This portends grave danger to not only Nigeria, but West Africa as a whole. With %99 of the region’s GDP and a regional hegemon if Nigeria sneezes, West Africa does not catch cold. It goes into cardiac arrest and requires life support. The United States and France will be more than happy administer an EKG.

Nigeria’s role as West Africa’s de facto leader requires a military dimension. With security situation in the region worsening, even francophone states like Niger, wondering why despite the presence of American drones and forces, Boko Haram continues to thrive in West Africa, is now comfortable with the notion that Nigeria, as West Africa’s de facto leader acquires a military dimension. They wants Nigeria to do even more for continental security and to broaden deployment overseas.

About a quater of Nigeria’s Vickers Mk.3 tank fleet has been lost to Boko Haram fighters. Six T-72M1 tanks have been destroyed. Boko Haram now fields more tanks than most West African armies. A couple of BM-21 Grad MLRS is now n the arsenal of Boko Haram. When you quantify this to the amount of artillery pieces and other vehicles stolen, one cannot help but wonder how strong the Nigerian army really is at the moment. It most certainly cannot stop an invading army.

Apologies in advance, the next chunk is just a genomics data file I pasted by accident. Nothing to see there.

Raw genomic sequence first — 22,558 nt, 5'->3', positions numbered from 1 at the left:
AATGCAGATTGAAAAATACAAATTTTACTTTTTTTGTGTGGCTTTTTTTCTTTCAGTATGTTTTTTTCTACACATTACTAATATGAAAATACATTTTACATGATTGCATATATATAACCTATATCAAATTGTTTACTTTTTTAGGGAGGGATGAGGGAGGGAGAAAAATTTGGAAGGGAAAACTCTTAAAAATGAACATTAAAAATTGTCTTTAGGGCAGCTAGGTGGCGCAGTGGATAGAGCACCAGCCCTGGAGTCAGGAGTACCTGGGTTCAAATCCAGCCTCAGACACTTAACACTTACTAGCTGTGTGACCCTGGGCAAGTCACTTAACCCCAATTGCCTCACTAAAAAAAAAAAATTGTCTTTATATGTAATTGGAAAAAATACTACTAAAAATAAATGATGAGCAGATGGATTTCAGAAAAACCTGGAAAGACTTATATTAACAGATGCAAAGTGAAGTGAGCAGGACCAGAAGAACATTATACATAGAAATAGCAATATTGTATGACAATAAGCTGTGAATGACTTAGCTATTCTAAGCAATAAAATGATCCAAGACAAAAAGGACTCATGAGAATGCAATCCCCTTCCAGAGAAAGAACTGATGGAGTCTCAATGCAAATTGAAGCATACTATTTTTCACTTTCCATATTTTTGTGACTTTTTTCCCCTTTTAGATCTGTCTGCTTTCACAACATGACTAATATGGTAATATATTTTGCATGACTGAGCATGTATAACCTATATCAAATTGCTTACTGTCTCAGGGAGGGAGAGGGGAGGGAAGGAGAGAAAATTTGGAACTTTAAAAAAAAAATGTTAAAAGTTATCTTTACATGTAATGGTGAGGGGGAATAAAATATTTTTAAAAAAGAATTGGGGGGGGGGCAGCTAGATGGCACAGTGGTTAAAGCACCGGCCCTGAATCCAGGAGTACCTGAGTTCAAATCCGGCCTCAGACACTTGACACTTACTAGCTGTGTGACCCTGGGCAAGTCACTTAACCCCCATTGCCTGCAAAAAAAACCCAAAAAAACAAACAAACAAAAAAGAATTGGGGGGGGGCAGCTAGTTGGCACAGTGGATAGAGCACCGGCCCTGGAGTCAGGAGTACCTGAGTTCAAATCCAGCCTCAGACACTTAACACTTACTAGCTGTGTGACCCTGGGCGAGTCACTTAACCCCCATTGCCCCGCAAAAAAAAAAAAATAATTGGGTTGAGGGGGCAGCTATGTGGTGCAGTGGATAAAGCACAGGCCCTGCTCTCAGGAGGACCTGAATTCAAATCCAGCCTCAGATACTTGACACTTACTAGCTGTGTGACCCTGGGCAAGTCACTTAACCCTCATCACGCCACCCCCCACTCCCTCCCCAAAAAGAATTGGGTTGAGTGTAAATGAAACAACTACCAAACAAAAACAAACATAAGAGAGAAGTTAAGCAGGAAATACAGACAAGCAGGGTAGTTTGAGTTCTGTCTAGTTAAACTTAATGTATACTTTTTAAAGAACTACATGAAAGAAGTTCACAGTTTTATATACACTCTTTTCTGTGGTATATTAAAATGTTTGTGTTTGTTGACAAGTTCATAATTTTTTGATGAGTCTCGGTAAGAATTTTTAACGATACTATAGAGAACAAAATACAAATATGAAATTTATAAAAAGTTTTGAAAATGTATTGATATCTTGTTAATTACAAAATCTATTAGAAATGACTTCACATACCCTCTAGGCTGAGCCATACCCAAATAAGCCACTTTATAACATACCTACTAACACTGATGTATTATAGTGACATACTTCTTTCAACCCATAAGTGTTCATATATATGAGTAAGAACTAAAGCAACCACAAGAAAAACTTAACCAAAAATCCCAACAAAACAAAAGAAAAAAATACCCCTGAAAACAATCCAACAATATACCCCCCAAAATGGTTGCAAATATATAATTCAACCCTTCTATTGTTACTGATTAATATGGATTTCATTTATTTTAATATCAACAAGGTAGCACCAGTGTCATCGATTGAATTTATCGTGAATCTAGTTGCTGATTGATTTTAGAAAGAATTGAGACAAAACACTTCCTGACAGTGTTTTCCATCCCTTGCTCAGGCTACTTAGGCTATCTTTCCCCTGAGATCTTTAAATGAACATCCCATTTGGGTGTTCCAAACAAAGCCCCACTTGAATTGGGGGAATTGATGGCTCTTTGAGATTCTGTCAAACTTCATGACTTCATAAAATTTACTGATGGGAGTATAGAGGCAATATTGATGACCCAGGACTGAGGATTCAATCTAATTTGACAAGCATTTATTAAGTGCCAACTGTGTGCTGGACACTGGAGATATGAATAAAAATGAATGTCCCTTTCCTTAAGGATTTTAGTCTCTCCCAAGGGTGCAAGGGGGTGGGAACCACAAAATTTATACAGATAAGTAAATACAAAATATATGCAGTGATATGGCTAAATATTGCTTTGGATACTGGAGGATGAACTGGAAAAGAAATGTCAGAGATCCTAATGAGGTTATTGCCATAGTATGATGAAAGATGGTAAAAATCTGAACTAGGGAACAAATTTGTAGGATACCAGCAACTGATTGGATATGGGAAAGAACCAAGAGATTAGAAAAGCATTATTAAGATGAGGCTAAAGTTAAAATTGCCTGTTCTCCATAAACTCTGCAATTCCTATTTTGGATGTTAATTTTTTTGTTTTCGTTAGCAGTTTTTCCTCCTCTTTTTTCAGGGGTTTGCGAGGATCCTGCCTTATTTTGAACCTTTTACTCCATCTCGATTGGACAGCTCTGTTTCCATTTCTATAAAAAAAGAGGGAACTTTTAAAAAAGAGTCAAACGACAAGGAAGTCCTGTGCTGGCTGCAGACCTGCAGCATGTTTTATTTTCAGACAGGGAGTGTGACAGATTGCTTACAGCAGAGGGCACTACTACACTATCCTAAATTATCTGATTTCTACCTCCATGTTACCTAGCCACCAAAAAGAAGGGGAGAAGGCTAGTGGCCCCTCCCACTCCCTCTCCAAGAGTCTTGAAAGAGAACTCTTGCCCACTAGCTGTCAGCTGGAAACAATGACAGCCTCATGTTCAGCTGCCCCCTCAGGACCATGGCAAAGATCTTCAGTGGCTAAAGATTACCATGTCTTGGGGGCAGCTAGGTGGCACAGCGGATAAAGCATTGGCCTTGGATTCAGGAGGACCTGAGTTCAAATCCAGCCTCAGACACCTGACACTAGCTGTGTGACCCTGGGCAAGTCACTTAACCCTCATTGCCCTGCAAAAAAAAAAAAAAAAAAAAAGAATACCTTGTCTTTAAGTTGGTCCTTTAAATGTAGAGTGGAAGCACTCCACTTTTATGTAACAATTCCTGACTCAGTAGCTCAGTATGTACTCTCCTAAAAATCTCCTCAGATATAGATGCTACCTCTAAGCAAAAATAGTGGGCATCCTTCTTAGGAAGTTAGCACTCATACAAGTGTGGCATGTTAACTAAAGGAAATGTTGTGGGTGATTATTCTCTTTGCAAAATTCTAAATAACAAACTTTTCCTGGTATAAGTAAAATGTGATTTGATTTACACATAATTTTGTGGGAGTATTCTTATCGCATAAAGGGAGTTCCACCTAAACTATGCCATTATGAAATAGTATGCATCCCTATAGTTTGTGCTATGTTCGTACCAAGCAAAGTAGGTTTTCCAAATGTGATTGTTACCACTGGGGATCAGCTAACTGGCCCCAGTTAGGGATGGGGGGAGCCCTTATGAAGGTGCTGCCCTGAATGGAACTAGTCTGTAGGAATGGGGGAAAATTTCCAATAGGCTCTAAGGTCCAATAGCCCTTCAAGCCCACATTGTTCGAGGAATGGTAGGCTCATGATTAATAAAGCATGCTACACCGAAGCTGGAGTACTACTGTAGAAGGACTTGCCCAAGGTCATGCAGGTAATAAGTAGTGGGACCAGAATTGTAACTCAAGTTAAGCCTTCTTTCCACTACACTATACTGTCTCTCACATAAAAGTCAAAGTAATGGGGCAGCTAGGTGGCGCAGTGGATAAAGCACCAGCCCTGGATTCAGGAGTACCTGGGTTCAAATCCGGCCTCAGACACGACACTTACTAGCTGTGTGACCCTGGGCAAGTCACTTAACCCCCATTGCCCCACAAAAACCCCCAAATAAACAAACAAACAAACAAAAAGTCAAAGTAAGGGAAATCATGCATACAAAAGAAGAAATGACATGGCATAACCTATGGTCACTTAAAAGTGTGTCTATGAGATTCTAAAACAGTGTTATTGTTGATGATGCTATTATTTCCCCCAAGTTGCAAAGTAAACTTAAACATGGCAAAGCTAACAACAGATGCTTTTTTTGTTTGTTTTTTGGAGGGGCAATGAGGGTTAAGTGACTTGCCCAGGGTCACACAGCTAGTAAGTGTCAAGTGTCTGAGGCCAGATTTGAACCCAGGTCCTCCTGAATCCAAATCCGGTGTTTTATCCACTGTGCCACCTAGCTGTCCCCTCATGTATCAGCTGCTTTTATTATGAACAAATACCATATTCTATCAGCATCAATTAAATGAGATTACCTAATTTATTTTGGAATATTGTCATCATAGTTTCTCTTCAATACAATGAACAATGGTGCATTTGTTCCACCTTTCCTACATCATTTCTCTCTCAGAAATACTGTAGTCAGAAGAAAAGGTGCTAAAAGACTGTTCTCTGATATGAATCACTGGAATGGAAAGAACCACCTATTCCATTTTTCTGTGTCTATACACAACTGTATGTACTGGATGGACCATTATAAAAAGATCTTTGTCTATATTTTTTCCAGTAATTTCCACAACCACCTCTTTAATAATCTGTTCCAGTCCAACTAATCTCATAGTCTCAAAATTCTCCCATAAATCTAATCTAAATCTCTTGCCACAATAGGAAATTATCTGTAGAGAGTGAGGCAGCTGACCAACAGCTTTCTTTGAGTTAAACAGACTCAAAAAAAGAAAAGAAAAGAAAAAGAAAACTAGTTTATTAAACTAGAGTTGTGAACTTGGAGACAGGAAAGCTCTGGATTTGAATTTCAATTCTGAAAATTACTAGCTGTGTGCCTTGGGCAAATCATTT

The Nigerian Air Force has spent the last couple of months opening gymnasiums, sewing machine factories, fish farming and other stupid ventures while soldiers on the ground are being slaughtered because there are not enough platforms to provide Close Air Support.

Rebuilding the armed forces can only be achievable through sustained and consistent investments in the defense budget. It took years for Nigeria’s military readiness to erode, thus it will also take years to restore it. The restoration should needs to start NOW.


In the last five years we have witnessed an uptake in the new scramble for Africa, with each party consolidating their hold and digging in.


France and the United States and her allies have effectively taking control of West Africa in every index. They have invested close to a billion dollars erecting drone bases in five ECOWAS member States and have signed security agreements with three ECOWAS member states. The United States and France will never leave West Africa. They have invested so much. Nigeria is fast losing relevance.